“See the home of God is among the mortals. He will dwell with them; they will be his peoples, and God himself will be with them;
He will wipe every tear from their eyes. Death will be no more; mourning and crying and pain will be no more, for the first things have passed away.” Revelation 21:3-4.
I was in a spin class at the Y this week, when I was struck by how abruptly each song would end. We would be riding along to some techno beat of the Black Eyed Peas, or the like, when the song would just stop. It seemed as though the musicians had put all this energy and focus on getting the right beat, that they never thought how to finish their song. In a way, the end became an after thought; a nuisance. They succeed in the intermediate time, but failed to bring it to completion.
As I was sweating, it made me glad that we worship a God who has done the opposite. As the passage from Revelation states, God has the end in sight. And this end is far more glorious, energizing, exciting, and uplifting than any of the beats and experiences we have in the midst of life. God started with the end in mind, and the moved his way backwards into life.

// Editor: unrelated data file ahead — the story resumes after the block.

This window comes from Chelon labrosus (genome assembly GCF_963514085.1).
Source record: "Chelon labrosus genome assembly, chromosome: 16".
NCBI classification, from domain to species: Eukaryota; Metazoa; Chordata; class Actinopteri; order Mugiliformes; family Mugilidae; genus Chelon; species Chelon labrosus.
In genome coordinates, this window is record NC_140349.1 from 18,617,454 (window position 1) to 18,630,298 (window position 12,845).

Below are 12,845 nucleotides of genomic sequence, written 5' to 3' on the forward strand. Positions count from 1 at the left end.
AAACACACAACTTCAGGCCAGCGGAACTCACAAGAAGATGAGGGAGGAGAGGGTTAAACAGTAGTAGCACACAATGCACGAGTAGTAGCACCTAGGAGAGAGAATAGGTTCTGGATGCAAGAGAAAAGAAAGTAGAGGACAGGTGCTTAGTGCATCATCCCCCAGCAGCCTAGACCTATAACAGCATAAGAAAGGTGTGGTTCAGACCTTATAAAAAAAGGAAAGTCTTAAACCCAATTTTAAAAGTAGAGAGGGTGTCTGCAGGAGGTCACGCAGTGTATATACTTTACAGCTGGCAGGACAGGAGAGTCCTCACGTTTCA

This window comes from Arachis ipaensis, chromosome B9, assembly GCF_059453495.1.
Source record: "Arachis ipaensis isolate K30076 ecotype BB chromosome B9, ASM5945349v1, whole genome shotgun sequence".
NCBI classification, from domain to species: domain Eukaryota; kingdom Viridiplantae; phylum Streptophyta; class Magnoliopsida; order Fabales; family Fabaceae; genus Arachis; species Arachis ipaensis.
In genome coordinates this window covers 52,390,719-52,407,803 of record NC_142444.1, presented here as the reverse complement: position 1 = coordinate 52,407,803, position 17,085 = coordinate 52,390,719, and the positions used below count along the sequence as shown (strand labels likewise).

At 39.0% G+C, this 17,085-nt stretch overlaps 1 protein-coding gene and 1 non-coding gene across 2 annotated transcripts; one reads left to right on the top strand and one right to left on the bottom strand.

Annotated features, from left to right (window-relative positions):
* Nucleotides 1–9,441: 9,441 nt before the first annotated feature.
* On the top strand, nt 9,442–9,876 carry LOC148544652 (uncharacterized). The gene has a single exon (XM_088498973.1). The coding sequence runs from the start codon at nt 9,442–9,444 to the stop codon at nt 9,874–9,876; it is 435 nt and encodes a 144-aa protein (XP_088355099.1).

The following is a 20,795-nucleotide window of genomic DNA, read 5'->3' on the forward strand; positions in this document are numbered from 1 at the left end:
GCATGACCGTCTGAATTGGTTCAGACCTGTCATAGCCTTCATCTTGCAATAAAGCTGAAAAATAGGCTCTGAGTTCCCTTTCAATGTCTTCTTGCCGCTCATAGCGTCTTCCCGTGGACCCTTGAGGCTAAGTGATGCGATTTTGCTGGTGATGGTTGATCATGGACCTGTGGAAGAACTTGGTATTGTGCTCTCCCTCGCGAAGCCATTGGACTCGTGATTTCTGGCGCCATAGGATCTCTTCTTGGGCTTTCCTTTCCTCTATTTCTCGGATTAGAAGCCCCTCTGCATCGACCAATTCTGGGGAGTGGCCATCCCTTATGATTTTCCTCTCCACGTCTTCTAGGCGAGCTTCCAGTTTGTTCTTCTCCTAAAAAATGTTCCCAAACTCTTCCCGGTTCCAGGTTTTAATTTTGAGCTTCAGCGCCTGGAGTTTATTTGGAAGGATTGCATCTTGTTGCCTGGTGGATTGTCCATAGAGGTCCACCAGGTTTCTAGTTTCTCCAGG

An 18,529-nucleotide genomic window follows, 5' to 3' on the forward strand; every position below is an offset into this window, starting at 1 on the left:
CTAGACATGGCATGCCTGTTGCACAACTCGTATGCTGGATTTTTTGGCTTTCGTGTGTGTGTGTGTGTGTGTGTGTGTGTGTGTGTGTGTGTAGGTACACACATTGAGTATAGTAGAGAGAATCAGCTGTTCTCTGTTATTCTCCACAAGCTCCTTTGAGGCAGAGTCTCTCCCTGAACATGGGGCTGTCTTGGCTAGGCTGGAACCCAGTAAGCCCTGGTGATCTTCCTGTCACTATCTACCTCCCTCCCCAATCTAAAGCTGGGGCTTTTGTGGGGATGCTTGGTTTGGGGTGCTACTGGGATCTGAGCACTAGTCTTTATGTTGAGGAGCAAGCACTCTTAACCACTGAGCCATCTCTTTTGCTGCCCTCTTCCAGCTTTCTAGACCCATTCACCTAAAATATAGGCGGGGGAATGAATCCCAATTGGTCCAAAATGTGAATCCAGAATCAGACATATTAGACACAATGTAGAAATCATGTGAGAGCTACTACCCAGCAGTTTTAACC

His goal is to be with us; to wipe away the tears; and to bring an end to pain, despair and desperation. This is what He wants for and from us—to be with us. With that as a goal he has done everything possible—floods, burning bushes, whales, walking on water, healing us, even allowing His son to die in our place—to reach this objective.
Unfortunately, what that does mean is that the reality of life at this moment is that we will cry; pain exists; chaos, violence, destruction still have a prominent place in our society. But the good news is that since the end has already been established for each one of us, we can live with great hope to that end—God will dwell with us.
If we get so consumed, anxious and worried with today, then when the music ends it will just come to an abrupt stop. But if we strive to live into the hope we have, then life will build into the amazing crescendo as we witness in Jesus Christ, who though he was crucified, dead and buried, three days later came back to life for us.
Do you believe that one day God will dwell with us, wiping every tear from our eyes, removing the pain and mourning? How do you live that out? How might focusing on hope, rather than stressing about today change the way you live? Who is someone that has experienced the brokenness and abruptness of life that could use words of hope?